Trump, judges on collision course
President Trump’s criticism of federal judges could color the debate when big issues on his agenda hit the Supreme Court.
The collision appears inevitable, with Trump’s executive order halting travel to the United States by people from seven majority-Muslim countries — a ban a federal judge blocked last week — already moving quickly through the judicial system.
Legal scholars say Trump’s attacks on judges are unlikely to have any effect on a high court ruling. But it will be impossible for the justices to have missed those broadsides, which have extended to Chief Justice John Roberts himself.
“Judges will and should try not to be influenced by his trashing of the independent judiciary, but judges are only human,” said Laurence Tribe, a constitutional law professor at Harvard Law School.
Roberts has maintained a reputation as an institutionalist who prides himself on staying above the political fray. But many also consider him the savior of ObamaCare after his votes kept the law afloat in two major decisions that conservatives called politically motivated.
And he made little effort to disguise his vexation when President Obama criticized the Supreme Court’s 2010 Citizens United decision on political spending.
Trump’s travel order could be on the Supreme Court docket soon.
A federal appeals court heard arguments on Tuesday, and the next stop would be the high court.
Any decision will be interpreted through the prism of Trump’s comments on the judiciary, which critics say threaten the separation of powers.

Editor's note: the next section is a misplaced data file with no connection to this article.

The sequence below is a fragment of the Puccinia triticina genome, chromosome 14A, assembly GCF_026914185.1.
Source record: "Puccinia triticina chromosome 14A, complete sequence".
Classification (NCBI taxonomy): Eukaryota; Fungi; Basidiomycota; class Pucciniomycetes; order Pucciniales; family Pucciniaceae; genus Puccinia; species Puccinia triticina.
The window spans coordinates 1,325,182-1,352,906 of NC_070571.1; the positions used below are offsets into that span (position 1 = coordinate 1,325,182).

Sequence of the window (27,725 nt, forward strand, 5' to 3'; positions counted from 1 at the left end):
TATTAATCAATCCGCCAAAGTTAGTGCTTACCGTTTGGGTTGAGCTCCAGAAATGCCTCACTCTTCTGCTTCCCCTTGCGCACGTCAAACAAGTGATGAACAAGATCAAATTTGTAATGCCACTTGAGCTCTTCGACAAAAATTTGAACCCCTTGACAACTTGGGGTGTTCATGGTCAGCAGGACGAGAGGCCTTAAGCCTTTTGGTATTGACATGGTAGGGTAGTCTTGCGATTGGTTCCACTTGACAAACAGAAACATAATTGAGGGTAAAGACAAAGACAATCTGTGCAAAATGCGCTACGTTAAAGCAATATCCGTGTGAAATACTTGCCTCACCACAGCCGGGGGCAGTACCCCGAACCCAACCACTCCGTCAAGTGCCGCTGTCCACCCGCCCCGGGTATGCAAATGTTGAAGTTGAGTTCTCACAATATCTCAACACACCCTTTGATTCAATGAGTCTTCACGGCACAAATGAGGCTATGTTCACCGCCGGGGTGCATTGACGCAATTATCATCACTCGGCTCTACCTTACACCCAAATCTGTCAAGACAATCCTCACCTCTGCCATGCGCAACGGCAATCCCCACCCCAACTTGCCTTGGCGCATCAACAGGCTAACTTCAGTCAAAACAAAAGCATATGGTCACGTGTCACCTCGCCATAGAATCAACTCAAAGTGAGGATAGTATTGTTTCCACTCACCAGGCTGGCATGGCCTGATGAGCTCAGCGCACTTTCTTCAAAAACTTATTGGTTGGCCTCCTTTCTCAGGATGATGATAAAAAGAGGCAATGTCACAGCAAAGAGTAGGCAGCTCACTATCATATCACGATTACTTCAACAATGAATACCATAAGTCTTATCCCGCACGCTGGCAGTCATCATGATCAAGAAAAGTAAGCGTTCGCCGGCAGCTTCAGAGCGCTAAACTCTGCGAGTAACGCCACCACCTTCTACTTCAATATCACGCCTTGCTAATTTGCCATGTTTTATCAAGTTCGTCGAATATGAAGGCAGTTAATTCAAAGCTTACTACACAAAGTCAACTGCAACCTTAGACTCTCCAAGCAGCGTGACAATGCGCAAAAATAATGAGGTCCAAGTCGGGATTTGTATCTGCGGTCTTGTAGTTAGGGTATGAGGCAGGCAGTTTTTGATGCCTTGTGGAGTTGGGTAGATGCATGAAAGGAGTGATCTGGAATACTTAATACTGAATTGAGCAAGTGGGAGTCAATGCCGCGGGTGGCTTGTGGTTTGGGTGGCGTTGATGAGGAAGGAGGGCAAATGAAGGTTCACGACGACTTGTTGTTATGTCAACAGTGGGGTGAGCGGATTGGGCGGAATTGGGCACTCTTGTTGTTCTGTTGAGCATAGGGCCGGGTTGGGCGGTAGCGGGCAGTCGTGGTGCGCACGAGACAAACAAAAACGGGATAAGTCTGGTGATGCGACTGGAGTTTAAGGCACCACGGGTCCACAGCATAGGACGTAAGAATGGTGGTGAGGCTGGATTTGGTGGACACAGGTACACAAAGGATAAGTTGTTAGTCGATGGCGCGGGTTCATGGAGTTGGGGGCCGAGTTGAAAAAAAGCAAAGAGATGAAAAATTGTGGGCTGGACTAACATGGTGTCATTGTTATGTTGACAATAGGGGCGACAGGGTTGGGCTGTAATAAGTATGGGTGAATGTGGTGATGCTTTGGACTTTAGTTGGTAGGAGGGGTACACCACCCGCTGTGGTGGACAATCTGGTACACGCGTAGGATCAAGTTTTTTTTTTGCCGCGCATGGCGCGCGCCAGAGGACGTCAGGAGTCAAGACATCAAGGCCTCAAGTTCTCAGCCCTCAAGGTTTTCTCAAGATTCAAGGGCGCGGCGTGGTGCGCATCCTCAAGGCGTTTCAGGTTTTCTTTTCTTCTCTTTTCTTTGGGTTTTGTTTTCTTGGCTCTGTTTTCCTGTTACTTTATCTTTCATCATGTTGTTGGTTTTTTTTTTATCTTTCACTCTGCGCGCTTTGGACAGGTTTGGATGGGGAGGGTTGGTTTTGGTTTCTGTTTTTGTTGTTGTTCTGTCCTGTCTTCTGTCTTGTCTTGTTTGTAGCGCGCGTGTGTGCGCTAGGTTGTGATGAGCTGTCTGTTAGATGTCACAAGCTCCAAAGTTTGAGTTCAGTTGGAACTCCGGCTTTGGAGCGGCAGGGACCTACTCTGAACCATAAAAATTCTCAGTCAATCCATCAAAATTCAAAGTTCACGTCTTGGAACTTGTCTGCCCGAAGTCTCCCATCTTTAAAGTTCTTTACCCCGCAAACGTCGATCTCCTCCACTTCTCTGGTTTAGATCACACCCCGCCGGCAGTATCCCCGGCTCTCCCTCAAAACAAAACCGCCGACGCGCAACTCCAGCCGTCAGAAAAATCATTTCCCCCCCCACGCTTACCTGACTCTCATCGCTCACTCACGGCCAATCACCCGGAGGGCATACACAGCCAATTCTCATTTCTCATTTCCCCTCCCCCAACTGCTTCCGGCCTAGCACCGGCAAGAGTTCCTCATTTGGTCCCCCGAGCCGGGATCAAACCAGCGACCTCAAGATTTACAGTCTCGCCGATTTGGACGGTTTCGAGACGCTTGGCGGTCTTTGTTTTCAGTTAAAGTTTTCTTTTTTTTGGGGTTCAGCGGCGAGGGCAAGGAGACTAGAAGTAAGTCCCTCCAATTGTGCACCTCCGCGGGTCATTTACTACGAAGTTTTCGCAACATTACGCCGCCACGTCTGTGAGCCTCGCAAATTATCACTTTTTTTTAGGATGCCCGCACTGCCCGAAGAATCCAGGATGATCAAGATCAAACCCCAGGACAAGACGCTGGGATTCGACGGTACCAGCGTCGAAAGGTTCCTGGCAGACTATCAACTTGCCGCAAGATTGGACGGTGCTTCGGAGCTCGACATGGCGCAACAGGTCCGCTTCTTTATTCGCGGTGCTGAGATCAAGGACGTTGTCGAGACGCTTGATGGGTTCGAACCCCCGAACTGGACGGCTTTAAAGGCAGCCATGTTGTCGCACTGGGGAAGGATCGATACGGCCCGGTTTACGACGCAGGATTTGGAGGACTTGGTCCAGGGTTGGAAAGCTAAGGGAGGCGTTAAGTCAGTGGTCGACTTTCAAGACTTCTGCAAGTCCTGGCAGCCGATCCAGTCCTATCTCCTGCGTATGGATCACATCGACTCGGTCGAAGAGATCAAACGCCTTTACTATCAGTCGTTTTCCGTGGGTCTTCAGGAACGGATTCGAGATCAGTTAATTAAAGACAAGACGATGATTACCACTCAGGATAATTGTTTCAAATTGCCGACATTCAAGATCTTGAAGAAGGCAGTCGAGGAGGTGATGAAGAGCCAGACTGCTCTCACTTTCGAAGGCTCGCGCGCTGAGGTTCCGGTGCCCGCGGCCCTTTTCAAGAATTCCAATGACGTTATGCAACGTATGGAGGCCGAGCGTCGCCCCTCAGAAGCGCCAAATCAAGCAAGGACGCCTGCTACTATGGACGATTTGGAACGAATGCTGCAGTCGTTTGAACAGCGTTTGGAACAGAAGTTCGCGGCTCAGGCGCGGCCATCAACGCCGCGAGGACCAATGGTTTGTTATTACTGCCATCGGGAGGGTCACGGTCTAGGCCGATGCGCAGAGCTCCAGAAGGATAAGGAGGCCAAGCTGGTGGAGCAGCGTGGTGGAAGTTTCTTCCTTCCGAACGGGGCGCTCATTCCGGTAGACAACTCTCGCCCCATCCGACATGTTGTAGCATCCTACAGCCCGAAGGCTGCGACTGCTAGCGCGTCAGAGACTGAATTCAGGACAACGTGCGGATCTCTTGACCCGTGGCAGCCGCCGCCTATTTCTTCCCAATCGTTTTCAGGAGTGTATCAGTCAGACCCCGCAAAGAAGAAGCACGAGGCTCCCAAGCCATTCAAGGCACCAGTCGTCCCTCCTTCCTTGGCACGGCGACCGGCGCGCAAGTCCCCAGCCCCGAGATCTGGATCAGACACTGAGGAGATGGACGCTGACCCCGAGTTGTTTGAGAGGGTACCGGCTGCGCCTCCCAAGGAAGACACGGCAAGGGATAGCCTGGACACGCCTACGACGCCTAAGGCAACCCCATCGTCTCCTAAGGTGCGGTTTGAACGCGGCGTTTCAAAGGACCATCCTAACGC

“This is obviously not helpful to the [Department of Justice], which is dealing with a very challenging legal issue,” said Jonathan Turley, a constitutional law professor at George Washington University. “When you’re trying to convince the courts to respect presidential authority, it’s something incongruous when you don’t show respect for judicial authority.”
The criticism extends beyond judicial scholars.
Rep. Mark Sanford (R-S.C.) warned that Trump’s attacks, if they continue, threaten not only to undermine the separation of powers but also the president’s own policy agenda.
“We’re a nation of laws and not men, and this idea of ‘follow me because I say so’ is completely at odds with the Founding Fathers’ intent,” said Sanford, a Trump supporter who has also criticized the president on certain issues.
“I learned a long time ago in politics [that] attacking the person or the group that will decide your fate on a given issue generally doesn’t work out that well,” he added.
Trump acknowledged Tuesday that the fight over the travel ban could wind up at the Supreme Court.
“We’re going to take it through the system,” Trump told reporters during a meeting with sheriffs at the White House. “It’s very important for the country.”
Separately, his press secretary, Sean Spicer, said the president respected the judicial branch, a different signal than Trump sent.
Trump on Saturday morning lashed out at U.S. District Judge James Robart — an appointee of President George W. Bush who temporarily froze Trump’s travel ban — labeling him a “so-called judge” and later suggesting he should be blamed if anything bad happens as a result of the policy being put on ice.
Trump’s remarks were all the more notable because it wasn’t the first time he had attacked a judge who disagreed with him.
In June, Trump suggested that District Judge Gonzalo Curiel — an Indiana native who was then presiding over a fraud case involving the now-defunct Trump University — could not rule fairly because of his Mexican heritage.